In 1981 I started a degree in mathematics at Leicester Polytechnic. I deliberately chose to go to a polytechnic because I wanted an applied degree (I had not studied any science subjects at A level and it was the applied aspects, particularly statistics, which interested me most). As part of my degree I undertook a year-long placement for the Medical Research Council Clinical Research Centre at Northwick Park Hospital in Harrow. This placement year showed me the path I wanted to take when I graduated and I met many enthusiastic and inspirational statisticians while I was there. When I graduated I was awarded a studentship for the MSc in Medical Statistics & IT at the University of Leicester and learnt a lot over the next year. After the MSc I wanted to stay in Leicester until my partner had completed his studies so I spent a year as a part-time research assistant in the Dept. of Psychiatry at Leicester and a part-time teaching assistant in the Dept. of Mathematics, Statistics and Computing at Leicester Polytechnic.
During this year I decided that my passion was with teaching and fortunately I was successful in initially being appointed as a temporary lecturer for a year covering sabbatical leave and then on a permanent post at Leicester Polytechnic. Over the next 18 years I taught statistics and maths to a wide range of undergraduate and postgraduate students both on maths courses and in other subjects areas such as biology, computing and business studies. Alongside the teaching I continued to do research and consultancy in medical statistics as there was a strong medical statistics group.
In 2005, a post as a Senior Teaching Fellow was advertised at Leicester with the key part of the role to manage and teach on the MSc in Medical Statistics. This came at an ideal time when the amount of statistics teaching required was reducing and my research interests did not align with changes taking place at De Montfort University (formerly Leicester Polytechnic). I started at Leicester in January 2006 on a 3-year temporary post which was changed to permanent after two years and I moved onto the academic scale. My teaching is now focussed on postgraduate level statistics and I lead the MSc in Medical Statistics. I have recently been awarded Senior Fellowship of the Higher Education Academy. I am based in the Dept. of Health Sciences in the Leicester Medical School. There are about 30 statisticians working in the department in both academic and research roles in Biostatistics and Genetic Epidemiology as well as lots of PhD students so there is always lots of interesting research taking place both methodological and applied.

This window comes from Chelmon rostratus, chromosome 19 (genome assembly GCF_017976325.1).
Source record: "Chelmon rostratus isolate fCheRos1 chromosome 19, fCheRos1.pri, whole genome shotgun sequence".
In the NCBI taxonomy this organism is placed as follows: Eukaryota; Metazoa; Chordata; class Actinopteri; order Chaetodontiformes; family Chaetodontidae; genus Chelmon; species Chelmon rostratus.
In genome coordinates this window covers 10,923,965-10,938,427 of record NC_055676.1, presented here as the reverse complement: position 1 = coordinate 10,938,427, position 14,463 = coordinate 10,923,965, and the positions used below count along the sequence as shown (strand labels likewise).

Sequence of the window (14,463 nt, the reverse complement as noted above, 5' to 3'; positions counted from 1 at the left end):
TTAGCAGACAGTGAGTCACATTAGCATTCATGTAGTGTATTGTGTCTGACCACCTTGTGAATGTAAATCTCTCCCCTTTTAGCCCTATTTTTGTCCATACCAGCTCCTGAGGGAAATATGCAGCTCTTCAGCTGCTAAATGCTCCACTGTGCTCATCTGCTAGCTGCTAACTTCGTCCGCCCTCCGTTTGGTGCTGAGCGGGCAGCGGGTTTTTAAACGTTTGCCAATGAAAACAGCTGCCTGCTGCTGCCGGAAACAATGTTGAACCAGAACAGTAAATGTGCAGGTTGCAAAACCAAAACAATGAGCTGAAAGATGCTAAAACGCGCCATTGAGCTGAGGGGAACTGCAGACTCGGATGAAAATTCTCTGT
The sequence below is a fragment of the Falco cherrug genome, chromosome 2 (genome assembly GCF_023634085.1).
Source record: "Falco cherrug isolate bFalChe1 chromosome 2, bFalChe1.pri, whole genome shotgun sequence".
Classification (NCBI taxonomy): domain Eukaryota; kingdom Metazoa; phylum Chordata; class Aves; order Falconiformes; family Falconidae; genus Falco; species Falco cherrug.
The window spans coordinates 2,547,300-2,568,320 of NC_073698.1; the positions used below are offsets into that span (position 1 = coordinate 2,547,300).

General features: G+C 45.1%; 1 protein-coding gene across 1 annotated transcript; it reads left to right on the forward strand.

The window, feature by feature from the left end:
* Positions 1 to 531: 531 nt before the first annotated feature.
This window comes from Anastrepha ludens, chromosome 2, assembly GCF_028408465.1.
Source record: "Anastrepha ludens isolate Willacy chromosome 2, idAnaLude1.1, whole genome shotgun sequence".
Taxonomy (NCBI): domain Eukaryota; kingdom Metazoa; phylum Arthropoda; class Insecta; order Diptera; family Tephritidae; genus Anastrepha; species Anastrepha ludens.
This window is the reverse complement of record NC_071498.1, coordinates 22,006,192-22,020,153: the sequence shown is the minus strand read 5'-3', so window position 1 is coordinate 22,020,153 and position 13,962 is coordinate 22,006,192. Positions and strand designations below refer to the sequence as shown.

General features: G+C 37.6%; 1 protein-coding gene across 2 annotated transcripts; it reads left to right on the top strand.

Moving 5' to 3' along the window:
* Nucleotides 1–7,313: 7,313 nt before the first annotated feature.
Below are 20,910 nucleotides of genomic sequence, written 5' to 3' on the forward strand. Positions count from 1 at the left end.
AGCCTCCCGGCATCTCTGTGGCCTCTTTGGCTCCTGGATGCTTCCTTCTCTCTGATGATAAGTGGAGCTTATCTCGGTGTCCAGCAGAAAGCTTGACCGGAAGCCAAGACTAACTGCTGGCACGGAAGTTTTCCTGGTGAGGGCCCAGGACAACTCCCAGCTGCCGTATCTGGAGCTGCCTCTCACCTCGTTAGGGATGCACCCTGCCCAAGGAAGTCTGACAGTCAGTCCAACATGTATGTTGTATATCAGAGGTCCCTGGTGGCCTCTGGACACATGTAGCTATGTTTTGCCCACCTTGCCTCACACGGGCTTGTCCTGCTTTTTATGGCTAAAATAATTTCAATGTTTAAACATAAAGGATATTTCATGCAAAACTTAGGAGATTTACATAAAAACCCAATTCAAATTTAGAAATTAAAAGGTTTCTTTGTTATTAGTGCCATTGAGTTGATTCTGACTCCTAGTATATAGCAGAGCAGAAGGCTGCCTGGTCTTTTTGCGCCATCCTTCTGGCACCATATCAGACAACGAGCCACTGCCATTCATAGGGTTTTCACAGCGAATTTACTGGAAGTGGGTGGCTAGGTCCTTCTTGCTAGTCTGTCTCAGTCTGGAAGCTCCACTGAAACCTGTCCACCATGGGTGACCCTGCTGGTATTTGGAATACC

During the 1990s I had three daughters but returned to work full-time each time. This took a lot of challenging time management and a lot of support from my husband to arrange where everyone needed to be every time of the day. My daughters are now grown up and have been to university themselves but I am still a volunteer coach twice a week, along with two of my daughters, at the gymnastics club at which they were all members.
In my role it is quite unusual to not have a PhD. I always said that I would undertake a PhD when I found an appropriate project and when my daughters were older, and in 2009 I registered on a part-time PhD for which I am now trying to complete the writing up (while working full-time it is not easy to find time). My PhD is looking at applying evidence synthesis and decision modelling methods developed for clinical trials to public health interventions with an application in home safety interventions to prevent accidents in the home in under 5s.